Sexism Lesson Plan

Instructor: Tammy Galloway

Tammy teaches business courses at the post-secondary and secondary level and has a master's of business administration in finance.

This lesson plan discusses sexism as it relates to four functional areas: work, military, home and politics. Students will watch a video, complete a research activity, and take an assessment to confirm their understanding.

Learning Objectives

After this lesson students will be able to:

  • Define sexism
  • Examine the different types of sexism
  • Explore the concept of sexism in various environments


This lesson will take 90 minutes.

Curriculum Standards


Cite several pieces of textual evidence to support analysis of what the text says explicitly as well as inferences drawn from the text.


Determine two or more central ideas in a text and analyze their development over the course of the text; provide an objective summary of the text.


Analyze the interactions between individuals, events, and ideas in a text (e.g., how ideas influence individuals or events, or how individuals influence ideas or events).


  • institutional sexism
  • the glass ceiling
  • glass escalator
  • second shift for women


  • Begin the lesson by asking students to define sexism in their own words.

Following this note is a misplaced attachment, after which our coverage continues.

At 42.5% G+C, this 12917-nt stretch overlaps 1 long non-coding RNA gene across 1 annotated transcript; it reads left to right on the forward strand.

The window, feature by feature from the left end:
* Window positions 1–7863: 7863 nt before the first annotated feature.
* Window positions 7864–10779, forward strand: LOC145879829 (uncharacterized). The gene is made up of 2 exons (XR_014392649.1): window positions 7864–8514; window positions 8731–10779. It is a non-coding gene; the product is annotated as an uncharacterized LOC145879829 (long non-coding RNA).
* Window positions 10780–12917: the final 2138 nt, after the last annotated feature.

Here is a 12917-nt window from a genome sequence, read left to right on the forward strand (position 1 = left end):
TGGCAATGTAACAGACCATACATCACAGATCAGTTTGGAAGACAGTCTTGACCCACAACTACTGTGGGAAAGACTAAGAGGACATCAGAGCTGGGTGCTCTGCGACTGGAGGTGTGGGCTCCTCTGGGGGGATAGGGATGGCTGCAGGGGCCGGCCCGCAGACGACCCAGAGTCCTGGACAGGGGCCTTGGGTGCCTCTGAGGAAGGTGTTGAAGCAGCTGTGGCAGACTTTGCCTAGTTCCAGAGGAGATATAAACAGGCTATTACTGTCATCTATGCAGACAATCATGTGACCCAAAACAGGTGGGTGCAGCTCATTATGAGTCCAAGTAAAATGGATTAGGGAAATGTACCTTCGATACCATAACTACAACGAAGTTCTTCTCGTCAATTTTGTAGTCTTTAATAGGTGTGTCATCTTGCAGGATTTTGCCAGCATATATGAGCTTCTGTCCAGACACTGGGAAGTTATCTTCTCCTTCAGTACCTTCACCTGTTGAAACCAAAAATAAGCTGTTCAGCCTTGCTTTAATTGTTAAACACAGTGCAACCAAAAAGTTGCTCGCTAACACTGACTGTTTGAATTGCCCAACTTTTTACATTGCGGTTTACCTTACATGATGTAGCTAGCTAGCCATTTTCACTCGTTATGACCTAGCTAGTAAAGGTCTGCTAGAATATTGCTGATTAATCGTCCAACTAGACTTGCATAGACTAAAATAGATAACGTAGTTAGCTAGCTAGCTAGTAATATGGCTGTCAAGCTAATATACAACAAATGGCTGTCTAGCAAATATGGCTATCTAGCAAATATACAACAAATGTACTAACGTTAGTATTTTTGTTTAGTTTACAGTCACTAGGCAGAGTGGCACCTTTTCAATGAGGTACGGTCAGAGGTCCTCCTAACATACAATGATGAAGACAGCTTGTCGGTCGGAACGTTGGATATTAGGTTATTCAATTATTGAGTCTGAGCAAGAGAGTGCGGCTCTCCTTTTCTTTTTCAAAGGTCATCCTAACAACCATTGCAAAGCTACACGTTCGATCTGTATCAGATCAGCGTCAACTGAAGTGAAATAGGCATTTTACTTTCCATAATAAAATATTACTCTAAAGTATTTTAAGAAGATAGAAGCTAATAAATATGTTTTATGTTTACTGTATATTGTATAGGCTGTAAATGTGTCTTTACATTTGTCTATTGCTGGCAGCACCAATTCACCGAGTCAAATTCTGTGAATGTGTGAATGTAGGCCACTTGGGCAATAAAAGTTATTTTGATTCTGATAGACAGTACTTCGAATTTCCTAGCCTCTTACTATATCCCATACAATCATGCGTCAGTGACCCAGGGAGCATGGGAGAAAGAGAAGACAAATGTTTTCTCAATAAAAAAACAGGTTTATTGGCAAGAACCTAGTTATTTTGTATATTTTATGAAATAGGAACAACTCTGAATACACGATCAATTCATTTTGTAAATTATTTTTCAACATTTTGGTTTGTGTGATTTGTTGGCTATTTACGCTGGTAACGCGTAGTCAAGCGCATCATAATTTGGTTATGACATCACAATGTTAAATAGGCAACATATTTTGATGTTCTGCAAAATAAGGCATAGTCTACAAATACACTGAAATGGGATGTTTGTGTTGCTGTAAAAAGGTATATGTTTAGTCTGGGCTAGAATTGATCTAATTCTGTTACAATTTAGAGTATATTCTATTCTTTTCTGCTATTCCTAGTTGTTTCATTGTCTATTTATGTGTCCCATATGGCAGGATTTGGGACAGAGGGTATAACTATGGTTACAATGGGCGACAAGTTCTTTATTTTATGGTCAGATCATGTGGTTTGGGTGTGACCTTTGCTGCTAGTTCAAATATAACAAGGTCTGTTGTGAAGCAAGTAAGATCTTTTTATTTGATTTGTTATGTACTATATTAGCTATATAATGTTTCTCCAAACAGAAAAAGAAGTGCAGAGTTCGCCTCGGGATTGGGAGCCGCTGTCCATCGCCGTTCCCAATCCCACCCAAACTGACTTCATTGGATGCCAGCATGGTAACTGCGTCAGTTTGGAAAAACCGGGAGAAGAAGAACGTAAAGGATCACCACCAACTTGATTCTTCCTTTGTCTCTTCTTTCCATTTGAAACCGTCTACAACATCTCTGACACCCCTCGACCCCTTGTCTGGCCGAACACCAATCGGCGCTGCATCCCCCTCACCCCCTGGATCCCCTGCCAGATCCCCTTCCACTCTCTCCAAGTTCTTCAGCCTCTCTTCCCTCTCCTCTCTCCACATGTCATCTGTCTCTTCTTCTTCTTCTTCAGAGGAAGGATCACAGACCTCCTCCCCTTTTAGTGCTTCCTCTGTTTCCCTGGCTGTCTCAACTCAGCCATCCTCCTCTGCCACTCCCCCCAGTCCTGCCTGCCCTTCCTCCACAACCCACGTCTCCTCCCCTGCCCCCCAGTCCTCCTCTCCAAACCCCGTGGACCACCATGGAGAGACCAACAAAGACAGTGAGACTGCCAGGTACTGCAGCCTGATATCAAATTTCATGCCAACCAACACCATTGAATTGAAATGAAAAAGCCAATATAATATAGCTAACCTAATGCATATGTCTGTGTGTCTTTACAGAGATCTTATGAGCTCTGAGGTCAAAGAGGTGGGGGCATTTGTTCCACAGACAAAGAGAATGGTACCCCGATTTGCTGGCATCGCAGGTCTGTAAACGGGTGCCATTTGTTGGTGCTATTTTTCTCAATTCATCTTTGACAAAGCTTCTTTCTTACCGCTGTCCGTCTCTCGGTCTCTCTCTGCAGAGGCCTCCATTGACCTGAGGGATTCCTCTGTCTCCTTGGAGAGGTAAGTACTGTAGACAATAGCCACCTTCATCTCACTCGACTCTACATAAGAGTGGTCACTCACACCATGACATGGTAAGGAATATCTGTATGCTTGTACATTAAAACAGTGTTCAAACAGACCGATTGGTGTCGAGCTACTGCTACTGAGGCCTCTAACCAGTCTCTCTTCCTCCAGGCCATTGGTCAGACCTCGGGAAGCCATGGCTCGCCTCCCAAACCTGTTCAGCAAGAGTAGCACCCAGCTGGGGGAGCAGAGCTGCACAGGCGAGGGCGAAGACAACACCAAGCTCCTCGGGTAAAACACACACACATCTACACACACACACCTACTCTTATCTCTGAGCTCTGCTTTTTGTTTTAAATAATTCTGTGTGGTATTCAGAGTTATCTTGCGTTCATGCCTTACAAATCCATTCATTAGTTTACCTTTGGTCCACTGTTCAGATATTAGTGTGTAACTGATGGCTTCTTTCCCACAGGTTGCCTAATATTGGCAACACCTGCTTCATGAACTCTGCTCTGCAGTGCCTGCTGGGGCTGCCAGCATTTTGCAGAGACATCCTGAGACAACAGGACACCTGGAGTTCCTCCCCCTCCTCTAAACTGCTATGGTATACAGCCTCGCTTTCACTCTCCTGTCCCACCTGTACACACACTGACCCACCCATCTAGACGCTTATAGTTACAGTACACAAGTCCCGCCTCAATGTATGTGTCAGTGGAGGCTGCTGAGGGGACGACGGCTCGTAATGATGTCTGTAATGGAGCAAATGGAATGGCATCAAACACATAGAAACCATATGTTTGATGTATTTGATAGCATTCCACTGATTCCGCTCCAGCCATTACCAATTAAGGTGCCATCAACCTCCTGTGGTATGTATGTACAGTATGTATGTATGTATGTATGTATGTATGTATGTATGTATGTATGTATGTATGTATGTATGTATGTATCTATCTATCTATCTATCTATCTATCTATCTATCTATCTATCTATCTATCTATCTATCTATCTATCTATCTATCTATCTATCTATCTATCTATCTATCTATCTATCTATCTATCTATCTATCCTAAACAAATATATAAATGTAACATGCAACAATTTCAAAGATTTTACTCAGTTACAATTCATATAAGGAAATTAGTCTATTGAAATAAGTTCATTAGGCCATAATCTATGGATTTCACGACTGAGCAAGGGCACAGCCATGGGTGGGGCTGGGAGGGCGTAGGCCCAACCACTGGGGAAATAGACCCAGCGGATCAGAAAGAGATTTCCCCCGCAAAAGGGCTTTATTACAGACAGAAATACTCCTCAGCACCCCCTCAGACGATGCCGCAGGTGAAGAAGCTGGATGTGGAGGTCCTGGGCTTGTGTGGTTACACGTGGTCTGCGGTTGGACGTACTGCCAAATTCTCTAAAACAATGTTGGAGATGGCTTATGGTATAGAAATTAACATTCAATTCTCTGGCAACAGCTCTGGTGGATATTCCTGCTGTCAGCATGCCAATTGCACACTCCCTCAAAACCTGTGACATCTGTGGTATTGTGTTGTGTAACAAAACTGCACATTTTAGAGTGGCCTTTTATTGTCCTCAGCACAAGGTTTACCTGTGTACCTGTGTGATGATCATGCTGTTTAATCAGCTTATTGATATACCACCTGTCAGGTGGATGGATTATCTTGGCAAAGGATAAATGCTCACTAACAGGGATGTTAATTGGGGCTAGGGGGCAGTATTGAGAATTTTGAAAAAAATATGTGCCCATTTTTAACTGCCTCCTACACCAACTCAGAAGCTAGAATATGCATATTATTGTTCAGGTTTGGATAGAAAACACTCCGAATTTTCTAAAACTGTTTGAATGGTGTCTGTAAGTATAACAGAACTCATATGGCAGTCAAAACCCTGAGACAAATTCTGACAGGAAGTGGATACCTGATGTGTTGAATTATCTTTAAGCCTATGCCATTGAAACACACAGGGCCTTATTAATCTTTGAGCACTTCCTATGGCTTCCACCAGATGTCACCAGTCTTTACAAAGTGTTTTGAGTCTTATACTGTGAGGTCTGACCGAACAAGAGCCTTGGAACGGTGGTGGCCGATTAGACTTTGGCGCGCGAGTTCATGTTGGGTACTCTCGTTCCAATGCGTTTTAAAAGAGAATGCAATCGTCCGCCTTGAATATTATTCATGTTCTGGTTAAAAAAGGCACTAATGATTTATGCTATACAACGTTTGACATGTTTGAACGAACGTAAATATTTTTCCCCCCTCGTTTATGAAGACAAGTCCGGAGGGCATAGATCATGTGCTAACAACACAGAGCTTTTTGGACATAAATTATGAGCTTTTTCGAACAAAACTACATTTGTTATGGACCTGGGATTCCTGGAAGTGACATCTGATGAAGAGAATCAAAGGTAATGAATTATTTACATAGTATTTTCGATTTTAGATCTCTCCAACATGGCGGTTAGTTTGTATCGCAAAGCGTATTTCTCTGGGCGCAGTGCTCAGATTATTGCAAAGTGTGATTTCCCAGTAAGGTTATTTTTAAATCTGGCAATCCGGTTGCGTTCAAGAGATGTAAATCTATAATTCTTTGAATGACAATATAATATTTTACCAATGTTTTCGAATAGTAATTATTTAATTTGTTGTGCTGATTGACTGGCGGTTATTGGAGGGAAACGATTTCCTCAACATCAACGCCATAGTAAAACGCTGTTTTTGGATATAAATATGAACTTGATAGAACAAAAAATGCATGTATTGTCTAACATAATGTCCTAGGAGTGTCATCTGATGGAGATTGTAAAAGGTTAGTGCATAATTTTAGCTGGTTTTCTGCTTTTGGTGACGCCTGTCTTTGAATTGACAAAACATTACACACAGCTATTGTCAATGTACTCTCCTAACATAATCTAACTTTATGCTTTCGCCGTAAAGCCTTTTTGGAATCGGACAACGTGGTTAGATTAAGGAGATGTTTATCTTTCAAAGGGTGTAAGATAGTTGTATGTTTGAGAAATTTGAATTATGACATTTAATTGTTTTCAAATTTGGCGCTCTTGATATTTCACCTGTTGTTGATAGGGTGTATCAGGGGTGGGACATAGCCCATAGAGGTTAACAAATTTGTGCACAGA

• Explain the importance of identifying and learning about the different types of sexism.
  • Play the Sexism: Gender Differences and Contexts video and have students write definitions to the vocabulary words as they are mentioned in the video.
  • Pause the video at 00:01:02 and have students discuss the four areas where institutional sexism occurs.
  • Play the video lesson again, this time pausing at 00:03:24. Poll the class to determine if they have encountered sexism in their lives or if they know someone who has. Allow students to explain.
  • Ask students to define and explain the glass ceiling and escalator. Discuss suggestions to minimize both.
  • Start the video lesson and pause at 00:04:20 and pose the following questions:
    • Why are more men becoming house-husbands? How does this impact sexism toward men?
    • Can men be discriminated against if they work in the household? If so, explain.
  • Play the remainder of the video lesson and ask students what they learned about sexism in politics and the military.
  • Then distribute the lesson quiz to confirm students' understanding.

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